Newly-elected Green candidate ready to step down in favour of Liberal

Gary Adams, who won the Green Party nomination in Kelowna-Lake Country, wants Greens to support the Liberal candidate.

Now that Gary Adams has been nominated as the Green Party candidate in the Kelowna-Lake Country federal riding, he’s ready to step down.

That’s because Adams simply ran in order to step aside and let local Liberal Party candidate Stephen Fuhr represent Greens, as well as his own party, when the federal election rolls around in October.

The “co-operation” deal – both sides insist it is not co-nomination – was approved by Lake-Country Green Party members at the local riding association’s nomination meeting Thursday night in Kelowna by their support for Adams.

“Our common goals on climate change, restoring our democracy, and diversifying our economy have been dramatically undermined in the last ten years under (Prime Minister Stephen) Harper, said Adams, adding he feels a broad coalition of voters, would be willing to support Fuhr in order to unseat Kelonwa-Lake Country) Conservative incumbent MP Ron Cannan.

Adams won the nomination with 58 per cent of the vote. His only challenger, Alan Monk, took 42 per cent of the vote. A third candidate Gary Blidook, withdrew before the vote and threw his support behind Monk.

The Green Party members who voted at the nomination meeting knew heading into the vote what casting their ballot for for Adams meant as he had made it clear that if he won, he would step down and no Green Party candidate would contest the election in Kelowna-Lake Country. While not specifically endorsing the plan, Green Party leader Elizabeth May had said she would leave the decision as to who represents local Greens in the upcoming federal election up to the riding association’s membership.

Fuhr, a retired Canadian Armed Forces fighter pilot, welcomed the vote result and its meaning, saying the cooperation “partnership” has the blessing of his party’s leadership.

But he made it clear prior to the nomination meeting that while he and his party share many of the Green Party’s views on issues like democratic reform, a transition to a more energy efficient and low-carbon emissions economy and a return to governing with “evidence-based” policy, the Liberal election platform and Green Party platform are not identical. And, as such, while he will consult with local Greens if elected, during the election campaign and following it should he be elected, he will not be the Green Party’s candidate or a Green MP.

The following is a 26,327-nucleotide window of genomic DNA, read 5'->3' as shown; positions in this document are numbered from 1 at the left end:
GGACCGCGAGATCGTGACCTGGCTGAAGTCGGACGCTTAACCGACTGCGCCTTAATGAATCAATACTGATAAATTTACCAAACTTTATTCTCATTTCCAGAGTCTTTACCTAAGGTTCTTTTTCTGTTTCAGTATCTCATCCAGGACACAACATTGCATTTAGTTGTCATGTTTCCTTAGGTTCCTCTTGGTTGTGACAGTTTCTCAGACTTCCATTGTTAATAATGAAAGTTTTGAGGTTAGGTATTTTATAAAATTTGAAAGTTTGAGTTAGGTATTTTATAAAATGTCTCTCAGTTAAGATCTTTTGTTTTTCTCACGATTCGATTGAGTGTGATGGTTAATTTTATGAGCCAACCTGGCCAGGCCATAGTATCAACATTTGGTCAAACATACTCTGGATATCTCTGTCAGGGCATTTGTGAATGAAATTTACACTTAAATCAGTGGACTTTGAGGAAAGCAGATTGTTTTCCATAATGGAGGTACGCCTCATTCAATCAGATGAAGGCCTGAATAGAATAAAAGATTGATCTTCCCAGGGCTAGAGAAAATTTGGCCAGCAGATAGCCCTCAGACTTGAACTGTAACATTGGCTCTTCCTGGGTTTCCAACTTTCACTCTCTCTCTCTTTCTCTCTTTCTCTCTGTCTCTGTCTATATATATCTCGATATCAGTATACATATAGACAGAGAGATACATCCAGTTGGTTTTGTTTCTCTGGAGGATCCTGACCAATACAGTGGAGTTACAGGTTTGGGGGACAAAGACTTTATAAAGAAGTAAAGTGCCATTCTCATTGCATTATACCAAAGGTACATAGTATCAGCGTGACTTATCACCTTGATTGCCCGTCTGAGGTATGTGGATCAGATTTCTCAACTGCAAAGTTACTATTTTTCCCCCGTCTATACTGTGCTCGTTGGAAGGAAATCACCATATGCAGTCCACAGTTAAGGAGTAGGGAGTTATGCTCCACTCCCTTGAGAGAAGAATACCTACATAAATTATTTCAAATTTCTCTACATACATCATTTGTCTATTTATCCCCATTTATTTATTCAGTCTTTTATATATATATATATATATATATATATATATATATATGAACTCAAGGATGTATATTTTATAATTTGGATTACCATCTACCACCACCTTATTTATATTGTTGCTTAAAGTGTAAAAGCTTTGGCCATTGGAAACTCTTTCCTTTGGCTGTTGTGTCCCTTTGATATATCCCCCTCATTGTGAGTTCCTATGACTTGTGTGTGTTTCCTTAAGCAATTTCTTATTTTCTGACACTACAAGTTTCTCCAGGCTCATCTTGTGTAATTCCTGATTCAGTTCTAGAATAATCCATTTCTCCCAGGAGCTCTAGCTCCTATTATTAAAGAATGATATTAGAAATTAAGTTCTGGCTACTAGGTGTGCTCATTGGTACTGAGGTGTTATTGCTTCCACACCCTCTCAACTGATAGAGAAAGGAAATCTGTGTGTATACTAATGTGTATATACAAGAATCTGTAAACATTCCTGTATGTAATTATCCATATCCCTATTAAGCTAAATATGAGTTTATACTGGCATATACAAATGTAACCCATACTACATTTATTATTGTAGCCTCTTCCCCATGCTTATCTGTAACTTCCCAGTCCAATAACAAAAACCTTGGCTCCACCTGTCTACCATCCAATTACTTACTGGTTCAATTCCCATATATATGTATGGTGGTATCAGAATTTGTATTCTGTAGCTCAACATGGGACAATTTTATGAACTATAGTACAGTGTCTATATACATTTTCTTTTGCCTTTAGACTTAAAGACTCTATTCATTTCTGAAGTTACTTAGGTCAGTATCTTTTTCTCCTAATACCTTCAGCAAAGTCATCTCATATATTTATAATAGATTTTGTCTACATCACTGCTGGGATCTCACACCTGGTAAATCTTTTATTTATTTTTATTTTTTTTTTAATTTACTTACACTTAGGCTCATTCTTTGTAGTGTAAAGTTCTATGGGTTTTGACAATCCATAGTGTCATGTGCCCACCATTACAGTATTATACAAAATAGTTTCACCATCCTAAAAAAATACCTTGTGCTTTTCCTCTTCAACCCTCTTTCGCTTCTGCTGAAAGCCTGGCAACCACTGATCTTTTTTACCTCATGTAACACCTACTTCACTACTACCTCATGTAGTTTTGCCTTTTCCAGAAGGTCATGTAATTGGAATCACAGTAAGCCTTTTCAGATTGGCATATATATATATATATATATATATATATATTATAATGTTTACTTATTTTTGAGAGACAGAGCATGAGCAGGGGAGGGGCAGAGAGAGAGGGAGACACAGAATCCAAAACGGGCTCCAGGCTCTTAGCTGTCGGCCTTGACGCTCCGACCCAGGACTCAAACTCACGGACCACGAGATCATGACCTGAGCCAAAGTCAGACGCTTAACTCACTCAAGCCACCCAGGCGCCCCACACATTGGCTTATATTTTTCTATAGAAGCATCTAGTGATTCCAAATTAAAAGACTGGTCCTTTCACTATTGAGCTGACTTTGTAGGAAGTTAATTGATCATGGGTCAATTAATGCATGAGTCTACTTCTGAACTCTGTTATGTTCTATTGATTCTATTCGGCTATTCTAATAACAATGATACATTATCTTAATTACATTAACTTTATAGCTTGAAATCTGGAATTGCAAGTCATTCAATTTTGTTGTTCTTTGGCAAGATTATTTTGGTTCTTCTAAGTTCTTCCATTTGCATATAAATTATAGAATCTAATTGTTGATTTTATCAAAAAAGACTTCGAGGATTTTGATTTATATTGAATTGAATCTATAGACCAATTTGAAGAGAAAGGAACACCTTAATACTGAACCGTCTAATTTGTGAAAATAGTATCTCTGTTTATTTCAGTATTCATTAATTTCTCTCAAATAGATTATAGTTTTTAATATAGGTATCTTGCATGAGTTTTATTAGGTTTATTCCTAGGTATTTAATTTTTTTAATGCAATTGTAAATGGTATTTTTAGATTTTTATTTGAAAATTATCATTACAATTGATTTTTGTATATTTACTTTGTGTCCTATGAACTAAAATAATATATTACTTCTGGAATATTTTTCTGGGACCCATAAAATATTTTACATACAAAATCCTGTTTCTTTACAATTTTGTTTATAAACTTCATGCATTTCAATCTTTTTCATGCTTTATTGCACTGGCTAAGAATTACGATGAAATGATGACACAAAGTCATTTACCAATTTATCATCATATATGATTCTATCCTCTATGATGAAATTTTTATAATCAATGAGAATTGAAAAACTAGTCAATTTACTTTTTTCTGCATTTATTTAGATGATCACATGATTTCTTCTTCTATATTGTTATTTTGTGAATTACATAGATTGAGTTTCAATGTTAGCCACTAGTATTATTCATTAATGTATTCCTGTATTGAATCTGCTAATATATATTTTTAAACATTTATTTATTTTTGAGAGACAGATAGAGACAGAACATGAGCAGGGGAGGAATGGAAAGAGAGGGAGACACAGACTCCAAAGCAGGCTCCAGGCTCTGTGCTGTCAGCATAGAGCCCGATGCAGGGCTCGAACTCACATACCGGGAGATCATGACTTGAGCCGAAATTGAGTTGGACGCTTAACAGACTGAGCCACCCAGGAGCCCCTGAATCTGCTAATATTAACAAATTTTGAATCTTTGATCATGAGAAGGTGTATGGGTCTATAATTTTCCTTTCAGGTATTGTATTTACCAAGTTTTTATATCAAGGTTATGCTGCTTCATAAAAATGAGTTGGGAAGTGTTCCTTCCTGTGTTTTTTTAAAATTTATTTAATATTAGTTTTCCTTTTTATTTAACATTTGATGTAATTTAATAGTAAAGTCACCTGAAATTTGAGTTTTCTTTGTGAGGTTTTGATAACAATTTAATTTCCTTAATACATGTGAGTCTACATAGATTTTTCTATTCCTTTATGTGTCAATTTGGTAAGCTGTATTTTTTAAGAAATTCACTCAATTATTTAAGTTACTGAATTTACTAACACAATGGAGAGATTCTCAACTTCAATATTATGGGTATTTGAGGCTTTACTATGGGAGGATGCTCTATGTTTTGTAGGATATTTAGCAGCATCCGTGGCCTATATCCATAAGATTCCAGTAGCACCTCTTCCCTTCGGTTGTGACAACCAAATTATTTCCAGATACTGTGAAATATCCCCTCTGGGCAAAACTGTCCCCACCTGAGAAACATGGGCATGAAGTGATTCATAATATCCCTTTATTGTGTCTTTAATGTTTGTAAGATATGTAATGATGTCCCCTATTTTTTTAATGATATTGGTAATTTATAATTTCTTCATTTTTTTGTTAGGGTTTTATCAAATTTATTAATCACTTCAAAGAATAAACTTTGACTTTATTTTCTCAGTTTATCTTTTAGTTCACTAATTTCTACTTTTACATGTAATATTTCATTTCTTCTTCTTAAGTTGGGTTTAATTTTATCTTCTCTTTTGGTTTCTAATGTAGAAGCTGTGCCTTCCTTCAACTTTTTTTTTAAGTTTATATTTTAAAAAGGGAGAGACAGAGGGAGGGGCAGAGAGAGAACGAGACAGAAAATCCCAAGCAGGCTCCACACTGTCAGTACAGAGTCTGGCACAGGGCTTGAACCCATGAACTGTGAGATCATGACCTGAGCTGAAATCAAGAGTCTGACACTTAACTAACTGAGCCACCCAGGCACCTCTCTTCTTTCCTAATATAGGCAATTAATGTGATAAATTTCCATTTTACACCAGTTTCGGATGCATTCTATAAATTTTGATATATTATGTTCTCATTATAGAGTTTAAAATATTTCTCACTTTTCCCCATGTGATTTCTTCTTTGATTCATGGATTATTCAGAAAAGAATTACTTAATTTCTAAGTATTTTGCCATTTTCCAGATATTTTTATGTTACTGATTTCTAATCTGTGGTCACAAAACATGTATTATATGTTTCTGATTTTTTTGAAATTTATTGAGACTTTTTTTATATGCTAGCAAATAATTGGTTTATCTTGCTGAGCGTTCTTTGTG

The man behind the bid to have Fuhr represent the Greens in the race with Cannan and local NDP candidate Norah Bowman, UBCO professor Dan Ryder, has described the cooperation deal with Fuhr as a “a partnership, but not an equal partnership.”

Ryder has said he hoped the cooperation plan here would be looked at closely in other Canadian federal ridings as a way to try to unseat or defeat Conservative incumbents and candidates.

“It’s Green Party policy to cooperate with other parties, but implementing that is easier said than done,” said Ryder. “But our efforts here show that it is possible.”

Originally, Ryder had proposed co-nomination but that was rejected because Green Party membership rules did not allow it.

If Fuhr is elected, he will face what the Liberals call a “low-whipping” system of requiring its MPs to vote a certain way. They will only be required to vote with the party on issues concerning confidence motions, Charter rights and election platform promises. All other vote would be “free” votes for future Liberal MPs.

Because of that, the cooperation deal would see Fuhr consult with both the local Liberal and Green Party riding associations as he prepared to make up his mind as to how he would vote on issues.

He has already publicly stated he would support proportional representation for voting in future federal elections and higher environmental standards than the Liberals are recurrently proposing, both key Green Party objectives.

While the deal with the Greens is expected to bring Fuhr more support, he has said he realizes he will need the support of voters who, in the past, have not voted Liberal of Green in order to defeat Cannan because of the level of support the Conservative incumbent has enjoyed in the past.